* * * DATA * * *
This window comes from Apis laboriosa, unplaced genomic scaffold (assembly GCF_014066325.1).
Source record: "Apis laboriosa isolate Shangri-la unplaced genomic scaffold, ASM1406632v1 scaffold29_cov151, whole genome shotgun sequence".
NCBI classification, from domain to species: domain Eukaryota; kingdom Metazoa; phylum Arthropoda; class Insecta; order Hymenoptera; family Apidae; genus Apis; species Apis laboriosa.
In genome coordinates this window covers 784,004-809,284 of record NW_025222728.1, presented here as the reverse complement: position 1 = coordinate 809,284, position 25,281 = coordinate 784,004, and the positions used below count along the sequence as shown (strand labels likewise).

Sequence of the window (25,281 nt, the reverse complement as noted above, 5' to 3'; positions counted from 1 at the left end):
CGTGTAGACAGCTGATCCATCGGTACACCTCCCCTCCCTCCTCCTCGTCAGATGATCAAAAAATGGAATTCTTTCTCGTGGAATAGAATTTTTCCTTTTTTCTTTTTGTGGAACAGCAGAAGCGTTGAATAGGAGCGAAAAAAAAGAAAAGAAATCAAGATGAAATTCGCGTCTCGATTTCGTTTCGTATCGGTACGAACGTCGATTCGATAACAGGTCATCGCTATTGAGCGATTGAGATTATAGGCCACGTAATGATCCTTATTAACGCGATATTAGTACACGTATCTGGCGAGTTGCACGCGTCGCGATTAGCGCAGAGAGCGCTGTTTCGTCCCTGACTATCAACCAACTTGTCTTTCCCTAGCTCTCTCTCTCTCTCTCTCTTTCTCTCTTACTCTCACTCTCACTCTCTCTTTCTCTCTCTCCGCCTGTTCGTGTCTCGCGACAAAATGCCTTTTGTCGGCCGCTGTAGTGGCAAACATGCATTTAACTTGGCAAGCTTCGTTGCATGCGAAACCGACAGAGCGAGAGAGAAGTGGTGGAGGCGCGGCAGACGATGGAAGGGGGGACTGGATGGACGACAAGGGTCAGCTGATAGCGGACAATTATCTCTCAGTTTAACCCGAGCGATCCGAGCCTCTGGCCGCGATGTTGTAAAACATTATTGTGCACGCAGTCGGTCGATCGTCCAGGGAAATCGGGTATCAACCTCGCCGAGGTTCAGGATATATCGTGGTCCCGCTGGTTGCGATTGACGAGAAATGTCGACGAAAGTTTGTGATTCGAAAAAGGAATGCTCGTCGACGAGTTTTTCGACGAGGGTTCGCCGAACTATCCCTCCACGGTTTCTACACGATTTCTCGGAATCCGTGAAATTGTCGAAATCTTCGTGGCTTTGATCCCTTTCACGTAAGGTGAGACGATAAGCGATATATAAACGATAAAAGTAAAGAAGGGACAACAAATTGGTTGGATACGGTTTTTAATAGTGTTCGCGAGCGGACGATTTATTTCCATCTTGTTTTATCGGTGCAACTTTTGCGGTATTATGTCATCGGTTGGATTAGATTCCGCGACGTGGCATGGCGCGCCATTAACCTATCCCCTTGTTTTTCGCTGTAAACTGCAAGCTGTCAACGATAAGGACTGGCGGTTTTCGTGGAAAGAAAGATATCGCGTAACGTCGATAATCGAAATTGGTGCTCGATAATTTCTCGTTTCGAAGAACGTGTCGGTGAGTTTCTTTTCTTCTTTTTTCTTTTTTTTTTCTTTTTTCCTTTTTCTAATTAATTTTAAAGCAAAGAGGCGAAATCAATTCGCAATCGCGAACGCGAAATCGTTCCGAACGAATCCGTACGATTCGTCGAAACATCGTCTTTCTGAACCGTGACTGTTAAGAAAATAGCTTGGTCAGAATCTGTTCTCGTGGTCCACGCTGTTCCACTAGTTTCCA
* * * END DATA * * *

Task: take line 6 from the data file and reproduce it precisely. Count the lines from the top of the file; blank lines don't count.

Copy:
CGTGTAGACAGCTGATCCATCGGTACACCTCCCCTCCCTCCTCCTCGTCAGATGATCAAAAAATGGAATTCTTTCTCGTGGAATAGAATTTTTCCTTTTTTCTTTTTGTGGAACAGCAGAAGCGTTGAATAGGAGCGAAAAAAAAGAAAAGAAATCAAGATGAAATTCGCGTCTCGATTTCGTTTCGTATCGGTACGAACGTCGATTCGATAACAGGTCATCGCTATTGAGCGATTGAGATTATAGGCCACGTAATGATCCTTATTAACGCGATATTAGTACACGTATCTGGCGAGTTGCACGCGTCGCGATTAGCGCAGAGAGCGCTGTTTCGTCCCTGACTATCAACCAACTTGTCTTTCCCTAGCTCTCTCTCTCTCTCTCTCTTTCTCTCTTACTCTCACTCTCACTCTCTCTTTCTCTCTCTCCGCCTGTTCGTGTCTCGCGACAAAATGCCTTTTGTCGGCCGCTGTAGTGGCAAACATGCATTTAACTTGGCAAGCTTCGTTGCATGCGAAACCGACAGAGCGAGAGAGAAGTGGTGGAGGCGCGGCAGACGATGGAAGGGGGGACTGGATGGACGACAAGGGTCAGCTGATAGCGGACAATTATCTCTCAGTTTAACCCGAGCGATCCGAGCCTCTGGCCGCGATGTTGTAAAACATTATTGTGCACGCAGTCGGTCGATCGTCCAGGGAAATCGGGTATCAACCTCGCCGAGGTTCAGGATATATCGTGGTCCCGCTGGTTGCGATTGACGAGAAATGTCGACGAAAGTTTGTGATTCGAAAAAGGAATGCTCGTCGACGAGTTTTTCGACGAGGGTTCGCCGAACTATCCCTCCACGGTTTCTACACGATTTCTCGGAATCCGTGAAATTGTCGAAATCTTCGTGGCTTTGATCCCTTTCACGTAAGGTGAGACGATAAGCGATATATAAACGATAAAAGTAAAGAAGGGACAACAAATTGGTTGGATACGGTTTTTAATAGTGTTCGCGAGCGGACGATTTATTTCCATCTTGTTTTATCGGTGCAACTTTTGCGGTATTATGTCATCGGTTGGATTAGATTCCGCGACGTGGCATGGCGCGCCATTAACCTATCCCCTTGTTTTTCGCTGTAAACTGCAAGCTGTCAACGATAAGGACTGGCGGTTTTCGTGGAAAGAAAGATATCGCGTAACGTCGATAATCGAAATTGGTGCTCGATAATTTCTCGTTTCGAAGAACGTGTCGGTGAGTTTCTTTTCTTCTTTTTTCTTTTTTTTTTCTTTTTTCCTTTTTCTAATTAATTTTAAAGCAAAGAGGCGAAATCAATTCGCAATCGCGAACGCGAAATCGTTCCGAACGAATCCGTACGATTCGTCGAAACATCGTCTTTCTGAACCGTGACTGTTAAGAAAATAGCTTGGTCAGAATCTGTTCTCGTGGTCCACGCTGTTCCACTAGTTTCCA